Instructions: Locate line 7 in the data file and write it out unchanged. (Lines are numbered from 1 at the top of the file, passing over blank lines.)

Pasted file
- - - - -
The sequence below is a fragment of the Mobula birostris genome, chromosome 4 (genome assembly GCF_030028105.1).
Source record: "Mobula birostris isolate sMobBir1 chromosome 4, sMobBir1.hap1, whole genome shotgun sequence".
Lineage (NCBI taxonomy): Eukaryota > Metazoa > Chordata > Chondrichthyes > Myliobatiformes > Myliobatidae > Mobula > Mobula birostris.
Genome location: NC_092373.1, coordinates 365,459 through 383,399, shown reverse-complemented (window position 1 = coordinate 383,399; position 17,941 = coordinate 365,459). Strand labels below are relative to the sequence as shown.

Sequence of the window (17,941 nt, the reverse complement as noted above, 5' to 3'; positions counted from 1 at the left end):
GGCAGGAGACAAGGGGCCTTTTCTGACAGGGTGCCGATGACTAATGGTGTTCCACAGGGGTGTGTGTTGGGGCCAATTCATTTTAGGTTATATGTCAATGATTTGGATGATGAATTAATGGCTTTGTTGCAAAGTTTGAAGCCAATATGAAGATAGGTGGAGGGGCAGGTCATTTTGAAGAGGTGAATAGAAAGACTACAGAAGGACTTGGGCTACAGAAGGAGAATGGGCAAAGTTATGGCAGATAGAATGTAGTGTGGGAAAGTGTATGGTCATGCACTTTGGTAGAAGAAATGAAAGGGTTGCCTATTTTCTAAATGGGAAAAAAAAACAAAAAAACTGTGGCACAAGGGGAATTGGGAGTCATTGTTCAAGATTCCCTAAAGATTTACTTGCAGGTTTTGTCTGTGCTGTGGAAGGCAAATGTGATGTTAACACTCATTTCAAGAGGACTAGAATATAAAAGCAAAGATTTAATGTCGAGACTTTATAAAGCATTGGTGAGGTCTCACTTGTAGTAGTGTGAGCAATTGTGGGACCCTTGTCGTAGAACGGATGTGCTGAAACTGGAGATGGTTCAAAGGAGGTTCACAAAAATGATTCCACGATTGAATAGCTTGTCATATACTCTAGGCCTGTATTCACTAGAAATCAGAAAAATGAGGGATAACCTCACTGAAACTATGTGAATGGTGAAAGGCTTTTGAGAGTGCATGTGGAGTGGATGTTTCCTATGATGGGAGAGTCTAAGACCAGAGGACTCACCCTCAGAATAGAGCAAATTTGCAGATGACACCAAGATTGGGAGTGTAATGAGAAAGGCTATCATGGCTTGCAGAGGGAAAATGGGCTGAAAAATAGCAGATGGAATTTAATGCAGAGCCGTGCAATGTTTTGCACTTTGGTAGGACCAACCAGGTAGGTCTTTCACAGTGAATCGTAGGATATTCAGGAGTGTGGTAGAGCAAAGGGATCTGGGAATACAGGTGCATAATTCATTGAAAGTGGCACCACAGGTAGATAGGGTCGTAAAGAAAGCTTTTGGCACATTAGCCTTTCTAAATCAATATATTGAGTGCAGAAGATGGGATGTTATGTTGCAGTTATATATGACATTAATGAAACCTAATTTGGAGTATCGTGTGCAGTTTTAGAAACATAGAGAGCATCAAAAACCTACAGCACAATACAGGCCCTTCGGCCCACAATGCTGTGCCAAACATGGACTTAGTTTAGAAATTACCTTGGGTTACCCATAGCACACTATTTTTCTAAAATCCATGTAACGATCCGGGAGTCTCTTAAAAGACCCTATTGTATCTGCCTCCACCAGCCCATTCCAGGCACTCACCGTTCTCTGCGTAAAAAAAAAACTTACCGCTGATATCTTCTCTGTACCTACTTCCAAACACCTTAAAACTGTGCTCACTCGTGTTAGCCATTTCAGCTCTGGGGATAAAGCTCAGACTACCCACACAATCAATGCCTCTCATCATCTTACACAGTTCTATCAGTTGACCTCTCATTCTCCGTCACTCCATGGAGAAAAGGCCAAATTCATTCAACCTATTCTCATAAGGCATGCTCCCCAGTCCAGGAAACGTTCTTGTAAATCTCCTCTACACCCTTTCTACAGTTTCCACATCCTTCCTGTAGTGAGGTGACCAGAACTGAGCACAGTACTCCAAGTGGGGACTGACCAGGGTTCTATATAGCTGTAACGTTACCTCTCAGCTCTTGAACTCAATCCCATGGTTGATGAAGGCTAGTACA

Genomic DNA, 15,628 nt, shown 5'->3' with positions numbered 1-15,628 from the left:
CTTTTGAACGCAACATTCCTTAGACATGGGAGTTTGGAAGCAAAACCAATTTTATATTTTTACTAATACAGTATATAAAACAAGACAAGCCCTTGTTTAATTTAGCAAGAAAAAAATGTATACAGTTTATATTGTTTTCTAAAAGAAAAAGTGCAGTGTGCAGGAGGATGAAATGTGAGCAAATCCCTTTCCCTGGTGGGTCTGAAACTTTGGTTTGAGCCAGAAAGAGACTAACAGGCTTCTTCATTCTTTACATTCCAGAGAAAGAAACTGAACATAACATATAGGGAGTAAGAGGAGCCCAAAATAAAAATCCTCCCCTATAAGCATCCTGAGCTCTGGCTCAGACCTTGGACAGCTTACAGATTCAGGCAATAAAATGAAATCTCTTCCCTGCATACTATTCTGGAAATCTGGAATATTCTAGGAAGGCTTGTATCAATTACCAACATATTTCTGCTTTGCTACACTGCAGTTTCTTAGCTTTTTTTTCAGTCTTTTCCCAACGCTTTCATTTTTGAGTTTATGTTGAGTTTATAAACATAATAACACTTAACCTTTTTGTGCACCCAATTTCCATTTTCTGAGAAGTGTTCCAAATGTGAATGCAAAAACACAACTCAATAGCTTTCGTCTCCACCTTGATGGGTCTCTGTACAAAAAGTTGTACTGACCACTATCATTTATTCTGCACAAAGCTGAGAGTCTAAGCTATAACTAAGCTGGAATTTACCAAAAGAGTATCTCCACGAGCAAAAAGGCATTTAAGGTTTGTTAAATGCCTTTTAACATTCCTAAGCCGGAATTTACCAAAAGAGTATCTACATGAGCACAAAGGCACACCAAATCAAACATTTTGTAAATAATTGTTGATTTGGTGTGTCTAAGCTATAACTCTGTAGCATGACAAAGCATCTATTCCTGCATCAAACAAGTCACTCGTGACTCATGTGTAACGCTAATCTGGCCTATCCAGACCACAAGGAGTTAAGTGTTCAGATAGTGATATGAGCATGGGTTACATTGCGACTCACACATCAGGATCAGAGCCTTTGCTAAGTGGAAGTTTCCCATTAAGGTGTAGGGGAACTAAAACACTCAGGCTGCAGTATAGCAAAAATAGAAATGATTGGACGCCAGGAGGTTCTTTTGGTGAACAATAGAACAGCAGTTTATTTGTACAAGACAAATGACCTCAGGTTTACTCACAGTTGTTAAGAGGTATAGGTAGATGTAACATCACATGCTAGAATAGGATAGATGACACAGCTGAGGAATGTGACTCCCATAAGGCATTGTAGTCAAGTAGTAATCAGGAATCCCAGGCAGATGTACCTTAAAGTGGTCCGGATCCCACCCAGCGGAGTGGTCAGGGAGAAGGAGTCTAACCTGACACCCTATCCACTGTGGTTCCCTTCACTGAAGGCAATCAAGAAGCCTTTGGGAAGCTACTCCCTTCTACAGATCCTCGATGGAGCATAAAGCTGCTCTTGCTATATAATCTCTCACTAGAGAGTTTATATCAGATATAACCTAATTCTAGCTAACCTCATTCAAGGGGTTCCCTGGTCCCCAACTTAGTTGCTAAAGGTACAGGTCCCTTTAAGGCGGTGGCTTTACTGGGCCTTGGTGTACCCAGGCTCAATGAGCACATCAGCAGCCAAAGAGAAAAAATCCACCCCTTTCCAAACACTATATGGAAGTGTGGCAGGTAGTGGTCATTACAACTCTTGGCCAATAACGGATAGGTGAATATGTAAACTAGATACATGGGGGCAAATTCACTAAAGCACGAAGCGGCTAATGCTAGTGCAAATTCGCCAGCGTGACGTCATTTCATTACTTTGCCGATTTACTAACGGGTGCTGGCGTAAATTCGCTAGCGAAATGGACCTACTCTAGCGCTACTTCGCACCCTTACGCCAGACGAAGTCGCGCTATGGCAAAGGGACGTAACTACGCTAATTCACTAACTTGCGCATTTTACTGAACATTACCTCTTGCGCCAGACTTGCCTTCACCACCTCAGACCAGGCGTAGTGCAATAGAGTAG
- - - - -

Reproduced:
Genomic DNA, 15,628 nt, shown 5'->3' with positions numbered 1-15,628 from the left: